A matador threw banderillas at a bull, the barbed darts impaled the animal’s flesh. The locals around me cried “no!”—because the bulls weren’t supposed to be injured. The Nazis cheered. They weren’t Buddhists. They were ignorant bumpkins with their swastika on backwards. Or perhaps the drum was like a flag that has the swastika with hooks facing right when viewed from the one side but hooks facing left when viewed from the other side.

matador spearing bull

There’s an Al Jazeera documentary online about the Nazis in Peru, which shows the horrifying ease at which simple local people swallow hate propaganda. After hearing speakers at a rally accusing Jews of taking all the money, a man says, “My blood is boiling now because I’ve been deceived so long by the Jews.”

I’ve visited a few rural schools in Peru, schools without libraries, basic supplies, or computers and obviously without internet. That’s the real danger of visits from flavor-of-the-day extremists to these communities. Some people have no access to accurate information to counter the hate. And even if that particular group of extremists collapses, the hate and misinformation they spread remains.

Leo rejoined us. A bull that didn’t want to fight tried to climb the wall into the stands. Maybe it would get the Nazis. Sadly, it couldn’t reach them. A drunk spectator fell off the wall into the ring. He was trampled into the dust, but rescued by the drunken clown. I asked Leo what he found out. Leo was now drunk too. He’d forgotten his quest, or had forgotten the information he’d obtained on his quest. Beth and I decided it was time to leave the chaos and continue on to condors, mountain biking, and kayaking Lake Titicaca, without Leo.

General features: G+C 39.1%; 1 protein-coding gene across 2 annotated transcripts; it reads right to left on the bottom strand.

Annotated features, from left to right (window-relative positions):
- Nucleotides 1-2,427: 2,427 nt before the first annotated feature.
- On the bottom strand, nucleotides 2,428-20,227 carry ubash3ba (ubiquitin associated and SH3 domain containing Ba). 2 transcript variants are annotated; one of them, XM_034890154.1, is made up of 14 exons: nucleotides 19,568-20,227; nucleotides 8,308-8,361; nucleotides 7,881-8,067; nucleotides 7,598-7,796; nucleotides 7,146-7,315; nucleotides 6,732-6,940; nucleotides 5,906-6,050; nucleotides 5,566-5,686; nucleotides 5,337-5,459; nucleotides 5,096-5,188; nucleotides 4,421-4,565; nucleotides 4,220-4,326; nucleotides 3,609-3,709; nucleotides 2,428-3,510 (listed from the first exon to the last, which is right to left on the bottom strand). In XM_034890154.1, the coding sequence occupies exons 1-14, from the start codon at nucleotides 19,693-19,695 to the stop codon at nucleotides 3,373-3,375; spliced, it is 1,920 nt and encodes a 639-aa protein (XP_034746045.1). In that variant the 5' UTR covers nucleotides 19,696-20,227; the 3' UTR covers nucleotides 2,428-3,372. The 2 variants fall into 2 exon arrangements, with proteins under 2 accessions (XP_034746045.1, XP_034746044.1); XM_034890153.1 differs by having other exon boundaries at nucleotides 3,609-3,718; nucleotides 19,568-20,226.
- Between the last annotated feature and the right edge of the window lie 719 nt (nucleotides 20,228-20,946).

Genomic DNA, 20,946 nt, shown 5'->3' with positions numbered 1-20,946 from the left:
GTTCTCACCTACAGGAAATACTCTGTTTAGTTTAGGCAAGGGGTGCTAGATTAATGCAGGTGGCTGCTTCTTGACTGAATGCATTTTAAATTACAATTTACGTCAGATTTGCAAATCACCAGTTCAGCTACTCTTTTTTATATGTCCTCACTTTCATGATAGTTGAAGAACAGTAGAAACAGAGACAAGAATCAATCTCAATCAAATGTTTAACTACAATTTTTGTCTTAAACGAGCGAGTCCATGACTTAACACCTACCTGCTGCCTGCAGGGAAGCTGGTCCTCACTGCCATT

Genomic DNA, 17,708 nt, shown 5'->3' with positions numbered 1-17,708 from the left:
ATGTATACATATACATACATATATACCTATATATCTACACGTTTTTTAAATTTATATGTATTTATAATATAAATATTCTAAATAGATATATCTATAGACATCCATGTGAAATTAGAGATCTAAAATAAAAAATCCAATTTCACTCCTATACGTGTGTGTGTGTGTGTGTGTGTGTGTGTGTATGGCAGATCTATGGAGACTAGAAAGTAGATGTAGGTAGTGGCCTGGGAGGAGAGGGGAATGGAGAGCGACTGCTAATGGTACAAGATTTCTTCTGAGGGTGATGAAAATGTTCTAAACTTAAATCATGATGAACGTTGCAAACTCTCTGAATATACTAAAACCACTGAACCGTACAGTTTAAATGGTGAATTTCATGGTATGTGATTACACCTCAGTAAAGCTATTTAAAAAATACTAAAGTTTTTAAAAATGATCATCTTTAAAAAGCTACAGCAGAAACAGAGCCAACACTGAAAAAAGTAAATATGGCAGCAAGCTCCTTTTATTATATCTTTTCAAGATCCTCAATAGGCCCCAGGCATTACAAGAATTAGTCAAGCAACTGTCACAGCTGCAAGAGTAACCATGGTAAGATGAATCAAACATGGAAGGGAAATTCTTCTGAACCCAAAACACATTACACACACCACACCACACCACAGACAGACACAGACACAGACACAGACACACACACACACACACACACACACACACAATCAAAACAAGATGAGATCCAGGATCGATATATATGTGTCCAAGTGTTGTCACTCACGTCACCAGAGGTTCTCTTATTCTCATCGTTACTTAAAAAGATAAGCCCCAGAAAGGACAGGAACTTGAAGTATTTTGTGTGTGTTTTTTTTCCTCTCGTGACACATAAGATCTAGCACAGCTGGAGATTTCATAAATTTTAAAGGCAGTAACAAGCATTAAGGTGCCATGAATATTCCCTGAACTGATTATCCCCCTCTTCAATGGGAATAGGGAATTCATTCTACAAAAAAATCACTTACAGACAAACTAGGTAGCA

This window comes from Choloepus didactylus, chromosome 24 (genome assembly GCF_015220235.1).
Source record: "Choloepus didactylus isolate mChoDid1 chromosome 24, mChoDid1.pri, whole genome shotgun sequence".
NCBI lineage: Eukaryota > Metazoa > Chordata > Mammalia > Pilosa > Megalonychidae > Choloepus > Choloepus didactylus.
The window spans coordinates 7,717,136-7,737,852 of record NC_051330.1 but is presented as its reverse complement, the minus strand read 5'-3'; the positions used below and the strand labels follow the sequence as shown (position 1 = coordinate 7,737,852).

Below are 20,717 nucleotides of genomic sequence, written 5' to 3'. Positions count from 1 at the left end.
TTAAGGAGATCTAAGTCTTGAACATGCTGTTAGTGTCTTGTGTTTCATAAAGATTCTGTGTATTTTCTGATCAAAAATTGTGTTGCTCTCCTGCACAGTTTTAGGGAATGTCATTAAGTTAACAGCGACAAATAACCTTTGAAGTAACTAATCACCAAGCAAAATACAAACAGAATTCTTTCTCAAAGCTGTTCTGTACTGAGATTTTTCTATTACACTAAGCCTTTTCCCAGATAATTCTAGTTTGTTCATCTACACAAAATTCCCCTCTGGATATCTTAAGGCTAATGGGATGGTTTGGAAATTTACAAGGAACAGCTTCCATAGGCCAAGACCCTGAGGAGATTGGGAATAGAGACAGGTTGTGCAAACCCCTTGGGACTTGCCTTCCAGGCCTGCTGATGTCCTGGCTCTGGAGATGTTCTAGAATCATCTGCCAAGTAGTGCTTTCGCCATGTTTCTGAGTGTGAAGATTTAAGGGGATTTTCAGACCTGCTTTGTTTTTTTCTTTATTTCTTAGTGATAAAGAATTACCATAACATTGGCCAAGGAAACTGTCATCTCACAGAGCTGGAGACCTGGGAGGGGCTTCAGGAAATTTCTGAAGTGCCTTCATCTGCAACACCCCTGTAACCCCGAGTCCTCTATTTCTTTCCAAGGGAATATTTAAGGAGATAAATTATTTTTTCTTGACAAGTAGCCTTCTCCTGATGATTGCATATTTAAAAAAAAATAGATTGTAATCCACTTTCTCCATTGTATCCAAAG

condor

On Beth’s and my last night together, before separating ways, her to go to Machu Picchu and me to go to the Amazon, we had one last chance to order parihuela. It wasn’t on the menu, but I’d ordered it perfectly this time. The bowls were placed in front of us with a flourish. I looked in dismay at shrimp and egg floating in evaporated milk. I heard a voice in my head, right from an episode of Seinfeld. “No soup for you!” yelled the Soup Nazi.


Kirsten Koza is an adventurer, humorist, journalist and author— affectionately dubbed “the Canadian lunatic.” She’s the author of Lost in Moscow and edited Travelers’ Tales most recent humor anthology, Wake Up and Smell the Shit. She’s had over seventy stories published in books, newspapers and magazines around the world.

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Related Features:
The Mud Sucker Curse of Transylvania - Kirsten Koza
The Ride of a Lifetime: Mountain Biking Down the World's Most Dangerous Road - Carla Seidl
Luck, Llamas, and a Peruvian Shaman - Sharon Spence Lieb
The Mountain Men Who Don't Exist in Kyrgyzstan - Kirsten Koza


See other South America travel stories from the archives


Read this article online at: http://perceptivetravel.com/issues/1017/kyrgyzstan.html

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Books from the Author:

Wake Up and Smell the Shit

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Lost in Moscow: A Brat in the USSR

Buy Lost in Moscow: A Brat in the USSR at your local bookstore, or get it online here: